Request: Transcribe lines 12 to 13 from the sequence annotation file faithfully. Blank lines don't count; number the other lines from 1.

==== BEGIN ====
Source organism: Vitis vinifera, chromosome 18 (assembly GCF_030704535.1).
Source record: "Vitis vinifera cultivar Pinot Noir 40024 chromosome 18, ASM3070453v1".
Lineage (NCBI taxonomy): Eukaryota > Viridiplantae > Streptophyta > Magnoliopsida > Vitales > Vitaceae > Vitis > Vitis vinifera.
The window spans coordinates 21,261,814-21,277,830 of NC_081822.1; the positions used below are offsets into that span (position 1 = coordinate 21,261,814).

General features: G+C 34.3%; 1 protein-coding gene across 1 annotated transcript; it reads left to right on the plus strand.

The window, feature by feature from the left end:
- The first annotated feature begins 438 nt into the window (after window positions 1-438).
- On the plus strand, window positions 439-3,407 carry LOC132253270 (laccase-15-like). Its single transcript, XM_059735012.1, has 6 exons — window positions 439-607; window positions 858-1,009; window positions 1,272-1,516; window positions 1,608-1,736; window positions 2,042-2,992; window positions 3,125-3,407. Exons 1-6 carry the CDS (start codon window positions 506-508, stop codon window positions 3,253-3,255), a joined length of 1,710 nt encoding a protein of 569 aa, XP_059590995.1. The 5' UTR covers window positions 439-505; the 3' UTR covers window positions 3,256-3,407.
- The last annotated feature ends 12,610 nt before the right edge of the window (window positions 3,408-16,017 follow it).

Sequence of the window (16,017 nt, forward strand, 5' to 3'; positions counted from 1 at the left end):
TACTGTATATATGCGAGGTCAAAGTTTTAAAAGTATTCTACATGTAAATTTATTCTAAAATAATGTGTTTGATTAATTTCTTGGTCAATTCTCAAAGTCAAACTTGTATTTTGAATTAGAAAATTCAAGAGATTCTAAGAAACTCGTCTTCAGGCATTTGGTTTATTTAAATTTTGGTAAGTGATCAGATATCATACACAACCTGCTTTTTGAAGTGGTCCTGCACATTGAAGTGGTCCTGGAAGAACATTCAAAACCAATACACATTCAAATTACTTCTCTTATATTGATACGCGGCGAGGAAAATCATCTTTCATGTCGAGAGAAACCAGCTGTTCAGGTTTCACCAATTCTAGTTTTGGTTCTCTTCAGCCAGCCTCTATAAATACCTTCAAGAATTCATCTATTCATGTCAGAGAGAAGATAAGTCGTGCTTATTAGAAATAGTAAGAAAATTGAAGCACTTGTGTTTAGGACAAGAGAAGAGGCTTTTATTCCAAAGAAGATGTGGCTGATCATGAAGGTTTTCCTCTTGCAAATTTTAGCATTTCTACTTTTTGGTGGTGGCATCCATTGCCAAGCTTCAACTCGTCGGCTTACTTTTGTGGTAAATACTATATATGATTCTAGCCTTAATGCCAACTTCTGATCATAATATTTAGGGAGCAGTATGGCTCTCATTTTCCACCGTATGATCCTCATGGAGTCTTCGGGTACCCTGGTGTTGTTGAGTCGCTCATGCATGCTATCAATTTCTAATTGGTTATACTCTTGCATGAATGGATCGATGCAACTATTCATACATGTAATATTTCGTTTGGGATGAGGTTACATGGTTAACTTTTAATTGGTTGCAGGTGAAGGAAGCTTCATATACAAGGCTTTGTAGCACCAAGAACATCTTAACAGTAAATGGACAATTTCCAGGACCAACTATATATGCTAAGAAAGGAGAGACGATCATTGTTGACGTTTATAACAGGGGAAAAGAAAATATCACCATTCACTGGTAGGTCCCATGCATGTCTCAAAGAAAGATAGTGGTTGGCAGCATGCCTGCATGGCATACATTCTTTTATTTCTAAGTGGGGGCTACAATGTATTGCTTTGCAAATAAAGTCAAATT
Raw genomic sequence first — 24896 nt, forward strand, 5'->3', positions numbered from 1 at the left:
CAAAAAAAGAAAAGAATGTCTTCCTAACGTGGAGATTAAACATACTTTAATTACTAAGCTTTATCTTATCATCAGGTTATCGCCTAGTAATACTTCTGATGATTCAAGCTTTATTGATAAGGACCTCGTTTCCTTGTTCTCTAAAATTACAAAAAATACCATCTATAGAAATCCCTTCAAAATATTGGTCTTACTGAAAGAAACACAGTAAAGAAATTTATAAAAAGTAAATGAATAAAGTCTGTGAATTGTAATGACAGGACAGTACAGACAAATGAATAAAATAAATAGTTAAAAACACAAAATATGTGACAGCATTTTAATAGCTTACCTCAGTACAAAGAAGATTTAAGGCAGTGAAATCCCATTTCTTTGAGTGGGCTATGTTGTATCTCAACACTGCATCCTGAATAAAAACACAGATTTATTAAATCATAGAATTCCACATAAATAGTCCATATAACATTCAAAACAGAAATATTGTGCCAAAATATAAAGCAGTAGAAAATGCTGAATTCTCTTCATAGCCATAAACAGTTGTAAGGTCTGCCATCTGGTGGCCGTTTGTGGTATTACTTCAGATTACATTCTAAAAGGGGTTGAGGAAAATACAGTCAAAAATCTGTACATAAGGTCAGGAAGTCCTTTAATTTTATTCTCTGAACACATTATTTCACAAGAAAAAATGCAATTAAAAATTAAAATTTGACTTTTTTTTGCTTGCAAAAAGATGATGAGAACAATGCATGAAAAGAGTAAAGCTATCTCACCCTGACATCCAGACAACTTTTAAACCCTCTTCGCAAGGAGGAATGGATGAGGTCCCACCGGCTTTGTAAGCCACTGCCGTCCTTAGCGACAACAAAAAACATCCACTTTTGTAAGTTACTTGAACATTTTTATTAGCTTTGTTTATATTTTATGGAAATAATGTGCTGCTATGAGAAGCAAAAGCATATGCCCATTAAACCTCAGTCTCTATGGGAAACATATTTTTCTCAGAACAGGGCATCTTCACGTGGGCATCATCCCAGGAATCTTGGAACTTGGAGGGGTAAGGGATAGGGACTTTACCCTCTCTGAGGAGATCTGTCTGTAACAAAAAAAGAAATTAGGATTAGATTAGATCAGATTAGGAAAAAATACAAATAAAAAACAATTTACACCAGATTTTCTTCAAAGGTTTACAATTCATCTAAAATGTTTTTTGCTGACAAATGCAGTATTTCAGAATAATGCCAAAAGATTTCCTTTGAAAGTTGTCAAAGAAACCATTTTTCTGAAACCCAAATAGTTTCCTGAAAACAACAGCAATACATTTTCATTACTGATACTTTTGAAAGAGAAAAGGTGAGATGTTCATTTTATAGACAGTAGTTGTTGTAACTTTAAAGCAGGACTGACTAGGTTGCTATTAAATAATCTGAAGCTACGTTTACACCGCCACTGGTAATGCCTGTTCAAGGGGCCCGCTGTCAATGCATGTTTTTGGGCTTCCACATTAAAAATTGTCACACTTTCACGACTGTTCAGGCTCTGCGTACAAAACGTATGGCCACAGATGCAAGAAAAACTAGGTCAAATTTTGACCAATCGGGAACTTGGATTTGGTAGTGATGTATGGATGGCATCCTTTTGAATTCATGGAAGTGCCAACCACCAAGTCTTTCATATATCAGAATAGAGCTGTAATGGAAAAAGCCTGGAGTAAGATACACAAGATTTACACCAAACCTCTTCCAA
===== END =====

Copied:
Raw genomic sequence first — 24896 nt, forward strand, 5'->3', positions numbered from 1 at the left:
CAAAAAAAGAAAAGAATGTCTTCCTAACGTGGAGATTAAACATACTTTAATTACTAAGCTTTATCTTATCATCAGGTTATCGCCTAGTAATACTTCTGATGATTCAAGCTTTATTGATAAGGACCTCGTTTCCTTGTTCTCTAAAATTACAAAAAATACCATCTATAGAAATCCCTTCAAAATATTGGTCTTACTGAAAGAAACACAGTAAAGAAATTTATAAAAAGTAAATGAATAAAGTCTGTGAATTGTAATGACAGGACAGTACAGACAAATGAATAAAATAAATAGTTAAAAACACAAAATATGTGACAGCATTTTAATAGCTTACCTCAGTACAAAGAAGATTTAAGGCAGTGAAATCCCATTTCTTTGAGTGGGCTATGTTGTATCTCAACACTGCATCCTGAATAAAAACACAGATTTATTAAATCATAGAATTCCACATAAATAGTCCATATAACATTCAAAACAGAAATATTGTGCCAAAATATAAAGCAGTAGAAAATGCTGAATTCTCTTCATAGCCATAAACAGTTGTAAGGTCTGCCATCTGGTGGCCGTTTGTGGTATTACTTCAGATTACATTCTAAAAGGGGTTGAGGAAAATACAGTCAAAAATCTGTACATAAGGTCAGGAAGTCCTTTAATTTTATTCTCTGAACACATTATTTCACAAGAAAAAATGCAATTAAAAATTAAAATTTGACTTTTTTTTGCTTGCAAAAAGATGATGAGAACAATGCATGAAAAGAGTAAAGCTATCTCACCCTGACATCCAGACAACTTTTAAACCCTCTTCGCAAGGAGGAATGGATGAGGTCCCACCGGCTTTGTAAGCCACTGCCGTCCTTAGCGACAACAAAAAACATCCACTTTTGTAAGTTACTTGAACATTTTTATTAGCTTTGTTTATATTTTATGGAAATAATGTGCTGCTATGAGAAGCAAAAGCATATGCCCATTAAACCTCAGTCTCTATGGGAAACATATTTTTCTCAGAACAGGGCATCTTCACGTGGGCATCATCCCAGGAATCTTGGAACTTGGAGGGGTAAGGGATAGGGACTTTACCCTCTCTGAGGAGATCTGTCTGTAACAAAAAAAGAAATTAGGATTAGATTAGATCAGATTAGGAAAAAATACAAATAAAAAACAATTTACACCAGATTTTCTTCAAAGGTTTACAATTCATCTAAAATGTTTTTTGCTGACAAATGCAGTATTTCAGAATAATGCCAAAAGATTTCCTTTGAAAGTTGTCAAAGAAACCATTTTTCTGAAACCCAAATAGTTTCCTGAAAACAACAGCAATACATTTTCATTACTGATACTTTTGAAAGAGAAAAGGTGAGATGTTCATTTTATAGACAGTAGTTGTTGTAACTTTAAAGCAGGACTGACTAGGTTGCTATTAAATAATCTGAAGCTACGTTTACACCGCCACTGGTAATGCCTGTTCAAGGGGCCCGCTGTCAATGCATGTTTTTGGGCTTCCACATTAAAAATTGTCACACTTTCACGACTGTTCAGGCTCTGCGTACAAAACGTATGGCCACAGATGCAAGAAAAACTAGGTCAAATTTTGACCAATCGGGAACTTGGATTTGGTAGTGATGTATGGATGGCATCCTTTTGAATTCATGGAAGTGCCAACCACCAAGTCTTTCATATATCAGAATAGAGCTGTAATGGAAAAAGCCTGGAGTAAGATACACAAGATTTACACCAAACCTCTTCCAA